This entry was posted in Technology. Bookmark the permalink.

3 Responses to Whose Learning is on a Curve?

  1. Lois says:

    The same attitudes exist in the media here in the UK, despite the fact that teachers continue to innovate and change in order to improve their students’ learning experiences. It’s particularly sad that your media have this attitude; like many maths teachers I have been getting many of my best ideas from Australia for some time now…

    I notice the article you refers to is rather alarmist about a student knowing something that a teacher didn’t. Personally I don’t find it threatening or even worrying if this happens. In fact, if students are showing enough interest in the subject to research it and find stuff out for themselves, surely that’s a good thing and ought to be commended – I’d be delighted if more of my students did that! There’s a big difference between a teacher having a good and in-depth knowledge of their subject and being the font of all wisdom.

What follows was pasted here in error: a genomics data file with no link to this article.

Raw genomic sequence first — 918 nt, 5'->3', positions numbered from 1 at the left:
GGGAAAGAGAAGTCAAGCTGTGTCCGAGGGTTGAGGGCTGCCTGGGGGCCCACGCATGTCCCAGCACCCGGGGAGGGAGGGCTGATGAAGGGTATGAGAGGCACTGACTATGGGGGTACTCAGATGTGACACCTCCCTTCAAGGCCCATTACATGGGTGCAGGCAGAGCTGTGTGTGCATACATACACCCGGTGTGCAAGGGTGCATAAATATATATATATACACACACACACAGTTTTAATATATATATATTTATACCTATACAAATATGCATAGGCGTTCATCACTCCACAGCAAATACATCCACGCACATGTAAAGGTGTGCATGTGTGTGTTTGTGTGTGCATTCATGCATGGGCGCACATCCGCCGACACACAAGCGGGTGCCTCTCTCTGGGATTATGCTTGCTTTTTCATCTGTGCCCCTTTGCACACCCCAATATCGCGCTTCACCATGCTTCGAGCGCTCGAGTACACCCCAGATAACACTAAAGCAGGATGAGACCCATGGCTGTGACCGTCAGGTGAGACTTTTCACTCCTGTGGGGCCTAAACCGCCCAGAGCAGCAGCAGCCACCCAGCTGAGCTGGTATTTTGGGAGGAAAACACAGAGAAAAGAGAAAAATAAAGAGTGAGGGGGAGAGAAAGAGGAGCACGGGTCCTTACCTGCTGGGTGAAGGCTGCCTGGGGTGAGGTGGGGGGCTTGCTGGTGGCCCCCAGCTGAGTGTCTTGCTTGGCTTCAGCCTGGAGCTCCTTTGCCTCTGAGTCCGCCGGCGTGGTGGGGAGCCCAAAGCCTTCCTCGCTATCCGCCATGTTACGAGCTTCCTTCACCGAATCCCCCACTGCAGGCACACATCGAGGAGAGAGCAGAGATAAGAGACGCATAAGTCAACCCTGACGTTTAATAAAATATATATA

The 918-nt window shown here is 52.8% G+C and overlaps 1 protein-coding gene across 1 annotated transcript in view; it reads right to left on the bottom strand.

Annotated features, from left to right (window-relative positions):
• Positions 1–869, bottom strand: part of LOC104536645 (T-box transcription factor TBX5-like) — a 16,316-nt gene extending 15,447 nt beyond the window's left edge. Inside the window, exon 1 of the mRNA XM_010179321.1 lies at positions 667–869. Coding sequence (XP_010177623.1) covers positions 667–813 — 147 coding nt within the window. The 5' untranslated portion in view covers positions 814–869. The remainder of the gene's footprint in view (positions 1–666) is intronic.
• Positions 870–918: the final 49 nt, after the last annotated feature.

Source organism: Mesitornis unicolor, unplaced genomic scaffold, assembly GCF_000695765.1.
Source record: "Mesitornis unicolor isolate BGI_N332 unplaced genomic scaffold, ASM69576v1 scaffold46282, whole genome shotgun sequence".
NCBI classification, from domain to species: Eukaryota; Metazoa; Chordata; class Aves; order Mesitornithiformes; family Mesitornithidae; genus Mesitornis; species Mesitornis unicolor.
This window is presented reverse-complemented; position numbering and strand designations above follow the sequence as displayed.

After all, once students leave school and get out into the “real world” things will keep being discovered and changing; surely even journalists can see that the skills that we equip our students with will ultimately be more important than the facts we teach them.

  2. Linda says:

    Hi Lois – many thanks for your feedback. It isn’t really the media pushing this attitude; they’re highlighting this issue due to a political agenda rather than an educational one. What saddens me particularly is that the article was written by someone within educational circles and hence this attitude could be promoted in the general community solely because of its publication instead of its vailidity.
    I, also, was disturbed by the implication that we find technology, or students knowing something we don’t, threatening.
    I would love to hear more about the ideas you have found most worthwhile that you have sourced from Australia.